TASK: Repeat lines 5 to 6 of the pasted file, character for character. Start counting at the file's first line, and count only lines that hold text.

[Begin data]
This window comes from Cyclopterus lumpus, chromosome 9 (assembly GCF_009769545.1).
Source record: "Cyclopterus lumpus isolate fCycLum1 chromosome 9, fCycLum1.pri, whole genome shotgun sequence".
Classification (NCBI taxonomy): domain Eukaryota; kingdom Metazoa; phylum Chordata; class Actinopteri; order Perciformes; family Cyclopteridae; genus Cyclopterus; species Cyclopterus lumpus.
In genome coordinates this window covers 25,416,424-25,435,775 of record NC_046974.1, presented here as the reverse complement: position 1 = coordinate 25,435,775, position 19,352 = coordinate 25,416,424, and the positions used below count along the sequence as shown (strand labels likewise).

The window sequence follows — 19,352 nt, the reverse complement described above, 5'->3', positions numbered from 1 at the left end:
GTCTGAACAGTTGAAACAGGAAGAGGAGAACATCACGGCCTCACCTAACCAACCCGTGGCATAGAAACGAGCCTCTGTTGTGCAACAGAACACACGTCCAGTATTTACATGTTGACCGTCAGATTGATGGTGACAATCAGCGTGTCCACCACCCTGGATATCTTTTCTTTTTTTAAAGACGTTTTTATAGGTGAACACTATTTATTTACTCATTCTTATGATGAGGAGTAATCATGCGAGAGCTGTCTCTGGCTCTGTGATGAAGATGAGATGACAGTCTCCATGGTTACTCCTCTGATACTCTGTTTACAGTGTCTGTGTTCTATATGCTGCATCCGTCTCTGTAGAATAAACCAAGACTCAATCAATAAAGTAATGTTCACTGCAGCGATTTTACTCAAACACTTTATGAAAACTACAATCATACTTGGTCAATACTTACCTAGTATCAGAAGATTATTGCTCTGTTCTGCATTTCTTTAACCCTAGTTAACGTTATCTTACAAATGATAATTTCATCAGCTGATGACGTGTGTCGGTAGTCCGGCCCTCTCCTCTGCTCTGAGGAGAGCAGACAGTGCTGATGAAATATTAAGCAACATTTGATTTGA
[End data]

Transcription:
The window sequence follows — 19,352 nt, the reverse complement described above, 5'->3', positions numbered from 1 at the left end:
GTCTGAACAGTTGAAACAGGAAGAGGAGAACATCACGGCCTCACCTAACCAACCCGTGGCATAGAAACGAGCCTCTGTTGTGCAACAGAACACACGTCCAGTATTTACATGTTGACCGTCAGATTGATGGTGACAATCAGCGTGTCCACCACCCTGGATATCTTTTCTTTTTTTAAAGACGTTTTTATAGGTGAACACTATTTATTTACTCATTCTTATGATGAGGAGTAATCATGCGAGAGCTGTCTCTGGCTCTGTGATGAAGATGAGATGACAGTCTCCATGGTTACTCCTCTGATACTCTGTTTACAGTGTCTGTGTTCTATATGCTGCATCCGTCTCTGTAGAATAAACCAAGACTCAATCAATAAAGTAATGTTCACTGCAGCGATTTTACTCAAACACTTTATGAAAACTACAATCATACTTGGTCAATACTTACCTAGTATCAGAAGATTATTGCTCTGTTCTGCATTTCTTTAACCCTAGTTAACGTTATCTTACAAATGATAATTTCATCAGCTGATGACGTGTGTCGGTAGTCCGGCCCTCTCCTCTGCTCTGAGGAGAGCAGACAGTGCTGATGAAATATTAAGCAACATTTGATTTGA